The alignment of the planets, and especially that of Jupiter and Saturn, control the climate on Earth.
So explained Rhodes Fairbridge of Columbia University, a giant in science over much of the last century whose accomplishments are perhaps unsurpassed for their breadth, depth, and volume. This one man authored or co-authored 100 scientific books and more than 1,000 scientific papers, he edited the Benchmarks in Geology series (more than 90 volumes in print) and was general editor of the Encyclopaedias of the Earth Sciences. He edited eight major encyclopedias of specialized scientific papers in the atmospheric sciences and astrogeology; geomorphology; geochemistry and the earth sciences; geology, sedimentology, paleontology, oceanography and, not least, climatology.
Changes in sunspots and other solar activity, scientists have realized for more than two centuries, correlate closely with the climate of Earth, explaining the ice ages and periods of great warming. But what, Dr. Fairbridge wondered, causes these changes in our sun?
The answer, he discovered with the help of NASA and the Jet Propulsion Laboratory, lies largely in the solar system's centre of gravity. At times, the sun is at the solar system's centre of gravity. Most often, this is not the case-- the orbit of the planets will align planets to one side or another of the sun. Jupiter, the planet with by far the largest mass, most influences the solar system's centre of gravity. When Uranus, Neptune and especially Saturn -- the next largest planet -- join Jupiter on one side of the solar system, the solar system's centre of gravity shifts well beyond the sun.
The sun's own orbit, he found, has eight characteristic patterns, all determined by Jupiter's position relative to Saturn, with the other planets playing much lesser roles. Some of these eight have orderly orbits, smooth and near-circular. During such orbits, solar activity is high and Earth heats up. Some of the eight orbits are chaotic, taking a loop-the-loop path. These orbits correspond to quiet times for the sun, and cool periods on Earth. Every 179 years or so, the sun embarks on a new cycle of orbits. One of the cooler periods in recent centuries was the Little Ice Age of the 17th century, when the Thames River in London froze over each winter. The next cool period, if the pattern holds, began in 1996, with the effects to be felt starting in 2010. Some predict three decades of severe cold.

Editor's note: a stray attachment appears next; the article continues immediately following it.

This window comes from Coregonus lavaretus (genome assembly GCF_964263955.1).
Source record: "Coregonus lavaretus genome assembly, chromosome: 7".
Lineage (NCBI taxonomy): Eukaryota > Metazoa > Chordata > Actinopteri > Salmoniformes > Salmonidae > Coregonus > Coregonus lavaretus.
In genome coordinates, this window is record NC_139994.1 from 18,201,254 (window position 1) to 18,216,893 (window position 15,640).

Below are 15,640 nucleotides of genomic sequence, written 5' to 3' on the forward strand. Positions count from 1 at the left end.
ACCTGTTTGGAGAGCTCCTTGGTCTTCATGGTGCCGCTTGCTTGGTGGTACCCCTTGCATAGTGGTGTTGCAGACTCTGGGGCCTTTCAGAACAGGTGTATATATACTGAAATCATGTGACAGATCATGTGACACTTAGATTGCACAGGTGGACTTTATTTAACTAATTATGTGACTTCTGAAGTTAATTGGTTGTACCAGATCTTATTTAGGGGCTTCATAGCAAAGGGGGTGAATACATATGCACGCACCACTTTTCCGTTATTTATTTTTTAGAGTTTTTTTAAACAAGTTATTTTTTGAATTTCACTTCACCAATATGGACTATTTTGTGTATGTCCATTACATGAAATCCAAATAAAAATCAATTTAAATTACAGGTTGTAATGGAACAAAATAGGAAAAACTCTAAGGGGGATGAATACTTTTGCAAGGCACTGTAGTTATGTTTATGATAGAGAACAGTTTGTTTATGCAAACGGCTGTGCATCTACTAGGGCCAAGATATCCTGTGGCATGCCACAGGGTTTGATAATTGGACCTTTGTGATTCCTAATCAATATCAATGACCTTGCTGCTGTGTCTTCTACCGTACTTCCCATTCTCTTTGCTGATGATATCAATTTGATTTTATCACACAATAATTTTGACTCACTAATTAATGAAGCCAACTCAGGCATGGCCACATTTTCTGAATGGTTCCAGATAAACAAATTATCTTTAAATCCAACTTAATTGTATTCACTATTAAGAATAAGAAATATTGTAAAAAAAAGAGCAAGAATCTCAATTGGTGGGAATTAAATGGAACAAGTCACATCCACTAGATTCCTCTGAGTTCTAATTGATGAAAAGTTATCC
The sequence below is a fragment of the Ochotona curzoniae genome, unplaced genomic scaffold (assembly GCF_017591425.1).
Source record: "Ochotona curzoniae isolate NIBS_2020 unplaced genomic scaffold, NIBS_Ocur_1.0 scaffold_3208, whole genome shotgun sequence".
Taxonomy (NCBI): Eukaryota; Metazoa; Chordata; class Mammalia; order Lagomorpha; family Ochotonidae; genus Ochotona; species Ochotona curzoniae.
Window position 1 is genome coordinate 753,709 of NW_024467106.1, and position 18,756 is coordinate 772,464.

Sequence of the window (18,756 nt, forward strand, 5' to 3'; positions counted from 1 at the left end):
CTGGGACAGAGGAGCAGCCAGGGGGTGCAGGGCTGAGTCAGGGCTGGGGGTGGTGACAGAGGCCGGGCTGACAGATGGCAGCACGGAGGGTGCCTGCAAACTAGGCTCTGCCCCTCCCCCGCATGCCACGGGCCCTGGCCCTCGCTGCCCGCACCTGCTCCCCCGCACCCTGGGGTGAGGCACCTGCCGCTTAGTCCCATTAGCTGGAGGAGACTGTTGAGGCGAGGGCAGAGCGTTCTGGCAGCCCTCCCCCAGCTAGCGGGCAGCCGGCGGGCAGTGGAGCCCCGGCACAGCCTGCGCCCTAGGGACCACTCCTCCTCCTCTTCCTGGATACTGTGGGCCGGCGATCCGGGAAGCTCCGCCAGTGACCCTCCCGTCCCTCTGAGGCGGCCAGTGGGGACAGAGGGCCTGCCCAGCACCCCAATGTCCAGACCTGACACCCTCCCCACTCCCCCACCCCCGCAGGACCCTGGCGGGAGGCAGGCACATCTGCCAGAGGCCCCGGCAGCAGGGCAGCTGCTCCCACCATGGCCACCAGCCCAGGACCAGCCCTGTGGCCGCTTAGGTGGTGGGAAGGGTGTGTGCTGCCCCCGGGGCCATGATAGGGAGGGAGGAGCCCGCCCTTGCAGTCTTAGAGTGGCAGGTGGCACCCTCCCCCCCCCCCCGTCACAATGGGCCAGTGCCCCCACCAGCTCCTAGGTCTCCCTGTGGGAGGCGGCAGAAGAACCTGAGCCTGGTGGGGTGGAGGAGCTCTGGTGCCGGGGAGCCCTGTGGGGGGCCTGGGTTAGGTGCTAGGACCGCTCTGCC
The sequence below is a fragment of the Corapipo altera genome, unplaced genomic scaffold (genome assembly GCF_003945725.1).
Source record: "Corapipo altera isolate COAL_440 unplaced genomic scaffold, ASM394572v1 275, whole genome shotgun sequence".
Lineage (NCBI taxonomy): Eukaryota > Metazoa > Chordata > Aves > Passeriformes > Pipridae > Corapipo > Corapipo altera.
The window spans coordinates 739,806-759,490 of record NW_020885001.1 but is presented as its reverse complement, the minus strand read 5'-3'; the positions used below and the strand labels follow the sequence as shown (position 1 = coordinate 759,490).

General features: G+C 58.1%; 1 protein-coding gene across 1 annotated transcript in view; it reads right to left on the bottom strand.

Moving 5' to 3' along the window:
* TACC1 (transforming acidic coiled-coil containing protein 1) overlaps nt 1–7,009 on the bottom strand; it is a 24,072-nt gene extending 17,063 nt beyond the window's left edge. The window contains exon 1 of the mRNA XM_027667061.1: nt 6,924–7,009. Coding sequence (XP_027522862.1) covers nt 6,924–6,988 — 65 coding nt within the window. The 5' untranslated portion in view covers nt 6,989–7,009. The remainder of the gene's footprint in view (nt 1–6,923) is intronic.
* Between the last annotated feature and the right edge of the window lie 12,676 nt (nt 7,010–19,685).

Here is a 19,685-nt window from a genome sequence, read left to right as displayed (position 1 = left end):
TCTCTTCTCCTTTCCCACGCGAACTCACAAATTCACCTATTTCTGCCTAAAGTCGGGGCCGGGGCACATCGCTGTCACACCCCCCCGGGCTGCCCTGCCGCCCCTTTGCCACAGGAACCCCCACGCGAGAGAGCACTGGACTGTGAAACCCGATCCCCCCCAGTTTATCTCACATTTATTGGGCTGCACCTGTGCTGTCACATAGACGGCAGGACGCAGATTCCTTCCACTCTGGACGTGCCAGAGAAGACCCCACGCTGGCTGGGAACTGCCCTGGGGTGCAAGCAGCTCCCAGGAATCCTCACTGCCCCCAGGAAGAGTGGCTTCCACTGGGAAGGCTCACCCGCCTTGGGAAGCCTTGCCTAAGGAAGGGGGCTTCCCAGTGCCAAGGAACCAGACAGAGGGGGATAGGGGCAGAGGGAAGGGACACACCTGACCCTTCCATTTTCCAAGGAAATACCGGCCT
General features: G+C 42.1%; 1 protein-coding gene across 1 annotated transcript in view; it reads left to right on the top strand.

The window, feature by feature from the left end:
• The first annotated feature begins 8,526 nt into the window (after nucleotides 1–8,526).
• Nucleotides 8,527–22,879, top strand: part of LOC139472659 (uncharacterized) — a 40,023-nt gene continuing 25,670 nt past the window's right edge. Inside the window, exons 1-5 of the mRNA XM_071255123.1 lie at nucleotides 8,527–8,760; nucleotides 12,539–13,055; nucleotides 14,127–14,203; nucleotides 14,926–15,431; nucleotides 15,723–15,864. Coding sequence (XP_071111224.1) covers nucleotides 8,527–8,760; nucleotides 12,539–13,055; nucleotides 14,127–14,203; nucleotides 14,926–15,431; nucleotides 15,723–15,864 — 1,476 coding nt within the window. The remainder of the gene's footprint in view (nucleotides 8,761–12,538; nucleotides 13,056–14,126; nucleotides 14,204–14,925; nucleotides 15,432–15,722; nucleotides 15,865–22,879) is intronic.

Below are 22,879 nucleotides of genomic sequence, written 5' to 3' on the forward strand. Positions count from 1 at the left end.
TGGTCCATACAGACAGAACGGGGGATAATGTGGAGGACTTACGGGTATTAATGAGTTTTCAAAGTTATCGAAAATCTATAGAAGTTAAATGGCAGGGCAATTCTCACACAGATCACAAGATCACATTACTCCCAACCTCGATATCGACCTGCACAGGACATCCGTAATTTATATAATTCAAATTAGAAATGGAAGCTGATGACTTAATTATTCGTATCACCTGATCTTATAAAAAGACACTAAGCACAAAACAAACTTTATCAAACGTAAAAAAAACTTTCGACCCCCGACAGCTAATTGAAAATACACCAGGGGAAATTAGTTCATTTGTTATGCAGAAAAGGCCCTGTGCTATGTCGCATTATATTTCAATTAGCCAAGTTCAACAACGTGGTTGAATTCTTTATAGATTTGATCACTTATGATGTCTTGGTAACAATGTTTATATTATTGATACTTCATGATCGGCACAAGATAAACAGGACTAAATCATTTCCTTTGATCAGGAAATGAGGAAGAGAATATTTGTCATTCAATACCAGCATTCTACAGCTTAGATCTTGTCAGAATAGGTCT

Temperatures on Earth are but one consequence of these periodic and predictable celestial movements. Others, Dr. Fairbridge has shown, are seen everywhere on Earth: in the various and differing periodicities in rocks, glaciers, sand dunes and the circulation of the ocean; geomagnetic records; the records of the isotopes of carbon, oxygen, and hydrogen in tree rings, ice cores, air and water. They are the periodicities of climate change.
Dr. Fairbridge's best-known periodicity, which he developed in the 1950s, hypothesized that sea levels had been rising for the last 16,000 years, during which there were periodic oscillations of rise and fall. The Fairbridge curve describing this period -- so named in derision because it offended the conventional wisdom - is now widely accepted. It demonstrates that, even within the past 1,000 years, sea levels have several times changed by up to two metres, and suddenly -- each of these large changes occurred in fewer than 40 years.
Dr. Fairbridge's broader climate change claims -- that celestial changes control Earth's temperatures -- remain controversial, but less so than they were decades ago, when his was a relatively lone voice. Solar scientists with increasing regularity are publishing data establishing celestial origins to climate change on Earth. Dr. Fairbridge saw his Fairbridgecurve theories vindicated, but he won't his celestial claims. This most remarkable individual died a year ago this week, at age 92.
- Lawrence Solomon is executive director of Energy Probe and the Urban Renaissance Institute. www.urban-renaissance.org
CV OF A DENIER
Rhodes Fairbridge, an early expert on climate change, was a professor of geology at Columbia. He received an undergraduate degree from Queen's University in Ontario and a master's degree from the University of Oxford. He was awarded a doctorate of science by the University of Western Australia in 1944 at the age of 30, bypassing the usual PhD prerequisite. During the Second World War, Dr. Fairbridge also served with the Royal Australian Air Force in U.S. General Douglas MacArthur's headquarters as deputy director of intelligence.